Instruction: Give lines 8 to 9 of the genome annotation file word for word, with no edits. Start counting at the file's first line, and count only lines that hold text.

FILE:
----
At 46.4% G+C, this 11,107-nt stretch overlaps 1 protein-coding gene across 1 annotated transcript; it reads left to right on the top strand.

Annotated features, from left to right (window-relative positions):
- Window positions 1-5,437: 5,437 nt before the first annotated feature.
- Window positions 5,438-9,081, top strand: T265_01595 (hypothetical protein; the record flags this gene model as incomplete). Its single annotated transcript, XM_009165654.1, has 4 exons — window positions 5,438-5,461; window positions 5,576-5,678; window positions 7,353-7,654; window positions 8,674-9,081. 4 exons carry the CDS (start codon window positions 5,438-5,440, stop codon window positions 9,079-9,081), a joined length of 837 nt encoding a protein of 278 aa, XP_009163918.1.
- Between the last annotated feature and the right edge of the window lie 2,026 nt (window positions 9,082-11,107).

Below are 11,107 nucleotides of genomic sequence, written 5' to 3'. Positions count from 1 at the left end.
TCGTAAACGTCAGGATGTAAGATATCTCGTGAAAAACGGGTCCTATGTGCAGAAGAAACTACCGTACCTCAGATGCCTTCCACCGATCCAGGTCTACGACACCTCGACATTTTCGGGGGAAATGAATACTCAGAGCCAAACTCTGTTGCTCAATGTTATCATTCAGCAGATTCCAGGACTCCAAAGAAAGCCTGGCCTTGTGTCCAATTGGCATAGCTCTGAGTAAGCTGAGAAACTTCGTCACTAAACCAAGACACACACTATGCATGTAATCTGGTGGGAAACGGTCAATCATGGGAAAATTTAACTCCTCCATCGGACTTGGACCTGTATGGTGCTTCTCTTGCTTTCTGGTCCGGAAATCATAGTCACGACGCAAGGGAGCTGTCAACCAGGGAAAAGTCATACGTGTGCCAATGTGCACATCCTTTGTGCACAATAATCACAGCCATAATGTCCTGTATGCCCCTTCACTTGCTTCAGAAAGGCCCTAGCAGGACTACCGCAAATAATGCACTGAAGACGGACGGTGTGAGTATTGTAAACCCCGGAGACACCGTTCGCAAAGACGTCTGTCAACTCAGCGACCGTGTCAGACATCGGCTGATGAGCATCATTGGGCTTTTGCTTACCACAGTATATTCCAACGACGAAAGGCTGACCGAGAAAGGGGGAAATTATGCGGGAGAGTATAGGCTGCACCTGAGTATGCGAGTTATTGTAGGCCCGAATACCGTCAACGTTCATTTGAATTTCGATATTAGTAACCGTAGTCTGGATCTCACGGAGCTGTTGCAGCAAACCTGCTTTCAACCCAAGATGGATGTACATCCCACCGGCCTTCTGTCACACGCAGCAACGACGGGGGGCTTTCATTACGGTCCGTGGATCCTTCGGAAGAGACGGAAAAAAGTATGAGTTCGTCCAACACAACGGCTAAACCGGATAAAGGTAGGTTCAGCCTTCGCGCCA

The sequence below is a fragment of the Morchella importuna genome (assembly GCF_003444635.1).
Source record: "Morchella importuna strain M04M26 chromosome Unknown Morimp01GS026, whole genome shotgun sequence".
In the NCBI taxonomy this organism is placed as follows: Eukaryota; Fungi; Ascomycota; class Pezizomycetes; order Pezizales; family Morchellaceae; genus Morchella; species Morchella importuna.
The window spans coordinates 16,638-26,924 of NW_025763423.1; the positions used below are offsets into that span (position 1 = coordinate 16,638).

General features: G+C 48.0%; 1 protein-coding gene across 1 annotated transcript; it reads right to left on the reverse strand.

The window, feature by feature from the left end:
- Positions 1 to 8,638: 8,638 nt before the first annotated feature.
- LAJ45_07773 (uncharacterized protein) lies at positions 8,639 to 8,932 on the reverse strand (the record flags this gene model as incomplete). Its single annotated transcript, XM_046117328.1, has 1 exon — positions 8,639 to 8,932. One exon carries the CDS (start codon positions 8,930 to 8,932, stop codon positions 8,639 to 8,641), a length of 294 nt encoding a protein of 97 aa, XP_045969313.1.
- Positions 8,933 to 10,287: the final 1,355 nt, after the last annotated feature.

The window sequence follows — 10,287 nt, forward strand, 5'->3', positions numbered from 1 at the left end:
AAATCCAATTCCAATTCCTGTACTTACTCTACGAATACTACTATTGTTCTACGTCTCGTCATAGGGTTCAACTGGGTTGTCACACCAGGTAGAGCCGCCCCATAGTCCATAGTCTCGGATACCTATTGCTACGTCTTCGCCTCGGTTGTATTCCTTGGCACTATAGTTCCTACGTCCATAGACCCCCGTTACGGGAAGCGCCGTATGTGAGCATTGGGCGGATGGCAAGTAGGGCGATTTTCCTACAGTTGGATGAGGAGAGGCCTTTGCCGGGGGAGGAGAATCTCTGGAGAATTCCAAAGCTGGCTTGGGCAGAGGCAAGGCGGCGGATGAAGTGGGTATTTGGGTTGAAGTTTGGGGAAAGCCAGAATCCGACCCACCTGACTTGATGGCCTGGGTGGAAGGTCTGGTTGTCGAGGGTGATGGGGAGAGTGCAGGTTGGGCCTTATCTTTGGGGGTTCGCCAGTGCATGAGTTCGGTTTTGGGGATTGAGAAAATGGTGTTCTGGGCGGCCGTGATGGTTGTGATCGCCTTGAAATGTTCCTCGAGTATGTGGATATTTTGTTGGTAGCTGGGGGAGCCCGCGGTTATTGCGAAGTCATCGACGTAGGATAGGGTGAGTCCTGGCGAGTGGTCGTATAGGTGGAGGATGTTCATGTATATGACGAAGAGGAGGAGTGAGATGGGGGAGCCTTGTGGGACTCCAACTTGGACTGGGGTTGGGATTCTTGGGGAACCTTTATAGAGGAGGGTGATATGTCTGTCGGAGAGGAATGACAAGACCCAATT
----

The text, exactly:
The sequence below is a fragment of the Morchella importuna genome (assembly GCF_003444635.1).
Source record: "Morchella importuna strain M04M26 chromosome Unknown Morimp01GS026, whole genome shotgun sequence".